Books by Lisa Shulman

Released: May 1, 2007

The well-known children's song "Over in the Meadow" serves as the structure for this charming interpretation featuring a shy little swan and her ballet teacher, a cat named Miss Faye. The young swan has been cast in a main role in an upcoming ballet, but she is filled with all sorts of worries about her performing abilities. Miss Faye thoughtfully acknowledges each concern in turn while insisting that her student can indeed handle the role. All the steps of getting ready for a theatrical performance are described in succeeding verses: building the set, making costumes, rehearsals, getting dressed and dealing with stage fright. Massini's delightful illustrations in a muted palette are filled with charming details and a wide variety of animal characters, and she does an excellent job with some complicated perspective issues, showing the outdoor stage set and the audience from varying angles. The whole complex range of the performance experience is packed into this seemingly simple rhyming story with an engaging text that works equally well when read or sung to the traditional tune. (Picture book. 4-7)Read full book review >
Released: March 1, 2007

Rosie wonders what the moon is made of; her cat purrs, "a saucer of fresh milk." And off they set to ask their other animal friends what they think. Hen cackles, "an egg and small shining chicks hatch from it to become stars"; Butterfly whispers, "it's made of sugar"; Dog licks his lips, "a round pat of sweet butter"; Mouse claims, "you're all wrong, it's made of white flour that the wind blows to make powdery clouds." Rosie says "Gram will know," and they all race back to the house where Gran proves they are all right as she takes each item and mixes them together and bakes moon-shaped cookies. The story is gentle and flavored with elements of other cumulative tales for a young audience. Broad images depict the scenes with bits of collage and patterned textures and Tomie dePaola-style faces. A sweet bedtime tale that's sure to elicit a cookie request. (recipe included) (Picture book. 3-6)Read full book review >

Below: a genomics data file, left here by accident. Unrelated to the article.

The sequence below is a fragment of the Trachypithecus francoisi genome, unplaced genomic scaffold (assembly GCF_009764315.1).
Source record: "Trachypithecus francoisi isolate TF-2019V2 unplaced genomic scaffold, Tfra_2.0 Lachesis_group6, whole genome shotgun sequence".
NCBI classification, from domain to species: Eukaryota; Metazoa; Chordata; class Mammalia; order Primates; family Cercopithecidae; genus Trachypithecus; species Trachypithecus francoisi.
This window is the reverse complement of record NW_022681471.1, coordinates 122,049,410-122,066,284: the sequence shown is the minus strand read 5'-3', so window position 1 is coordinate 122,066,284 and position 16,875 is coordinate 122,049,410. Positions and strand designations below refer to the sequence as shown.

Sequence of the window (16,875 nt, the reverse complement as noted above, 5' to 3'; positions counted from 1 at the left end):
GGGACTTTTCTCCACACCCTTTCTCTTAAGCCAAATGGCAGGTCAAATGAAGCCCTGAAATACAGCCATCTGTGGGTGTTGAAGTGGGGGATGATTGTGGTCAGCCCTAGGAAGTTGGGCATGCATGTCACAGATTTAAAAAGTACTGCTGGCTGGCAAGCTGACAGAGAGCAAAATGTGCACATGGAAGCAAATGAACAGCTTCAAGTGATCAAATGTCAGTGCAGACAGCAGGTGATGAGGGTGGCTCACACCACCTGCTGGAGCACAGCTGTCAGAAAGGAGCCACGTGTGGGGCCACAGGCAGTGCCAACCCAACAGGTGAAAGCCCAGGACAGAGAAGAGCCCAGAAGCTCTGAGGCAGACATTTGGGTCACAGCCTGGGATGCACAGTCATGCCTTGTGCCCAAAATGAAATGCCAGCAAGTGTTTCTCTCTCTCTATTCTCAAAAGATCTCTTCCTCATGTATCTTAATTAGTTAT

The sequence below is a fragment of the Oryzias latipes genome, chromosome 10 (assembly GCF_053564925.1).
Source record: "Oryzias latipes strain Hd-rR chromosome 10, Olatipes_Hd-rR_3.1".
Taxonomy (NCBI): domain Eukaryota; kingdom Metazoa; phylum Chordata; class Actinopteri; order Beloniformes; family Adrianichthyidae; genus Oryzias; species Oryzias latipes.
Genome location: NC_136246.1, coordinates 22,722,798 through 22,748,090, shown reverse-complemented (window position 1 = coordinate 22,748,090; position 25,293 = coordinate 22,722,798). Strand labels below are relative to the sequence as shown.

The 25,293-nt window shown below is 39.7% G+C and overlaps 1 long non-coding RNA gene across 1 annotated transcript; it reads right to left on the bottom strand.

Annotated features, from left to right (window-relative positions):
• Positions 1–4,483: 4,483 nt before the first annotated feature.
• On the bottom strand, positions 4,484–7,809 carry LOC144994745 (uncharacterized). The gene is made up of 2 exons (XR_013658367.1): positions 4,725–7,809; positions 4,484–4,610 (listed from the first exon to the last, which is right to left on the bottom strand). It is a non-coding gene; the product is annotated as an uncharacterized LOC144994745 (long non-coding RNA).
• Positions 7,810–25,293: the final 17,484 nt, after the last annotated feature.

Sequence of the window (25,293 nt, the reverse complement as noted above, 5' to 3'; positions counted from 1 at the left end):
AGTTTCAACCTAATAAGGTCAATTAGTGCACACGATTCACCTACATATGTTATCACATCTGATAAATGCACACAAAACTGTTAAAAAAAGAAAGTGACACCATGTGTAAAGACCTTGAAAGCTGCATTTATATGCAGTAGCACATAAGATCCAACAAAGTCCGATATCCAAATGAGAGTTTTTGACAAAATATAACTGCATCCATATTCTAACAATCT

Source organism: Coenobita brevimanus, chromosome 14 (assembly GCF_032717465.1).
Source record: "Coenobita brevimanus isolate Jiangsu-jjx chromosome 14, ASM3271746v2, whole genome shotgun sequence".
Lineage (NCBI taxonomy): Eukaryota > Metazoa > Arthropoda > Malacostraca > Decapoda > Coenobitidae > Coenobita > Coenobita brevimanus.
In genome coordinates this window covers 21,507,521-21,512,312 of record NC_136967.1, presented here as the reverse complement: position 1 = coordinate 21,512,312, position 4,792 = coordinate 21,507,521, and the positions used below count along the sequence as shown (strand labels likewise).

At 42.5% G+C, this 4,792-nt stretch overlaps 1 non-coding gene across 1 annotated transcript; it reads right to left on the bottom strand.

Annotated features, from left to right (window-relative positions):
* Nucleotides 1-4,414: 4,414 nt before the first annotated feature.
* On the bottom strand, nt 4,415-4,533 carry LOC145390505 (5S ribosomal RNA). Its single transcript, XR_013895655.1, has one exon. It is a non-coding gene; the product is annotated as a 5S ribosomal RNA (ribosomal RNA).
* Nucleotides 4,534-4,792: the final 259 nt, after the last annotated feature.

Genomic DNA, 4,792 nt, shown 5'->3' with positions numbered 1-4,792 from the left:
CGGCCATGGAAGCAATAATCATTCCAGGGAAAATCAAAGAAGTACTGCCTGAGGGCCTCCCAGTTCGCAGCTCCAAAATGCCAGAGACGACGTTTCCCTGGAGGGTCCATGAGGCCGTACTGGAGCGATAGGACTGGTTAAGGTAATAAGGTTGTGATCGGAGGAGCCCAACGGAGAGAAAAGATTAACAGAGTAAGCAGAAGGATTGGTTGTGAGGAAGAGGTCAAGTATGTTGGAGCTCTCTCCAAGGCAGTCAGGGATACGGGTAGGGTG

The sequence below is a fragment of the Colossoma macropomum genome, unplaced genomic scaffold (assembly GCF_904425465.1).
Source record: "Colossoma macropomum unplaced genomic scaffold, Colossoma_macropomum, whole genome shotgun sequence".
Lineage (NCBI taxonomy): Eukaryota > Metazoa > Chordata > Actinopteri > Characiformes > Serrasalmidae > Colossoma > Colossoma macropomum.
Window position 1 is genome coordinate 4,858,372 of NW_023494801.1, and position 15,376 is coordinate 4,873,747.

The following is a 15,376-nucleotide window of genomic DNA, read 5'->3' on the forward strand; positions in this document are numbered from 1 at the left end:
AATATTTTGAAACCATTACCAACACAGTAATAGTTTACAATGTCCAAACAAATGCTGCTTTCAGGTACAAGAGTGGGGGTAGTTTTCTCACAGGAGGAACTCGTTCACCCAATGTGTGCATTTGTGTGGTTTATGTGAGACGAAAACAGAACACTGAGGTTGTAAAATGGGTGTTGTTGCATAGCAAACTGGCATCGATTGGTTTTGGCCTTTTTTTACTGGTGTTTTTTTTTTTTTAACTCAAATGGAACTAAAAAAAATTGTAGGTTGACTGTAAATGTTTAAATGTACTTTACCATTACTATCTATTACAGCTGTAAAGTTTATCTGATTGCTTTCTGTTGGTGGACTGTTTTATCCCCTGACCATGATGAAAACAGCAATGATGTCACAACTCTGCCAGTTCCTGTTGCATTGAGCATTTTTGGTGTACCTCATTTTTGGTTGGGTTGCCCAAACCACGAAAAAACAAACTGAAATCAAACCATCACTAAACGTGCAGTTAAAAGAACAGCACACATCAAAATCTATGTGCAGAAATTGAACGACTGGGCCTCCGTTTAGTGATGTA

THE MATZO BALL BOY by Lisa Shulman
Released: Feb. 1, 2005

This Passover version of "The Gingerbread Man" employs numerous Yiddishisms to tell the story of a runaway matzo ball boy as he escapes from the lonely bubbe (old grandmother) and her soup and then runs into and challenges the schneider (tailor), the yenta (village gossip), the rabbi, and a fox. Finally, he meets a poor man who invites the now weary and worn out matzo ball boy to a warm home where he's cleverly lured into another pot of chicken soup. As in the original, the repetitious refrain, "run, run, as fast as you can / you can't catch me. / I'm the matzo ball man!" follows the chase of the frantic and surprised characters who stand with upstretched arms and wide-opened mouths. Shulman interchanges man for boy for the sake of the rhyme and adds a bit of Jewish flavoring to the characters' reactions and dialogue. In an amusing twist, listeners or readers will not overlook matzo ball boy's sardonic reference to gingerbread. Litzinger's bright, colorful, rounded figures provide a shtetl and rural atmosphere to the very familiar story. (author's note, glossary of Yiddish words) (Picture book. 3-6)Read full book review >
Released: Sept. 1, 2002

"Old MacDonald had a shop, E-I-E-I-O!" This Old MacDonald is not a he but a she, and a sheep as well. And she has a saw, "with a zztt zztt here and a zztt zztt there." As the farm animals come to help her, she gives them each a tool—drill, hammer, chisel, file, screwdriver, and paintbrush. As the refrain expands, cameos of the animals using the tools provide clues and build anticipation as to what they're making. It's evident they're all working on something and when the object is unveiled, it is a surprise—a toy wooden barn complete with animals and tractor. Wolff's gouache and pastel illustrations are custom made for the story's "wordworking" with cunning touches like Old MacDonald's flower-patterned carpenter's apron and her pierced ears, and baby animals peering in the doorway. The endpapers display a pegboard filled with labeled tools. Preschoolers will be delighted with the familiarity of the song, the new sounds to make, and with following each animal's participation, especially the mouse that picks up nails and cleans up wood shavings. A terrific idea measured and mitered to a tee, building a perfectly crafted book, one that will make a fun gift. (Picture book. 3-6)Read full book review >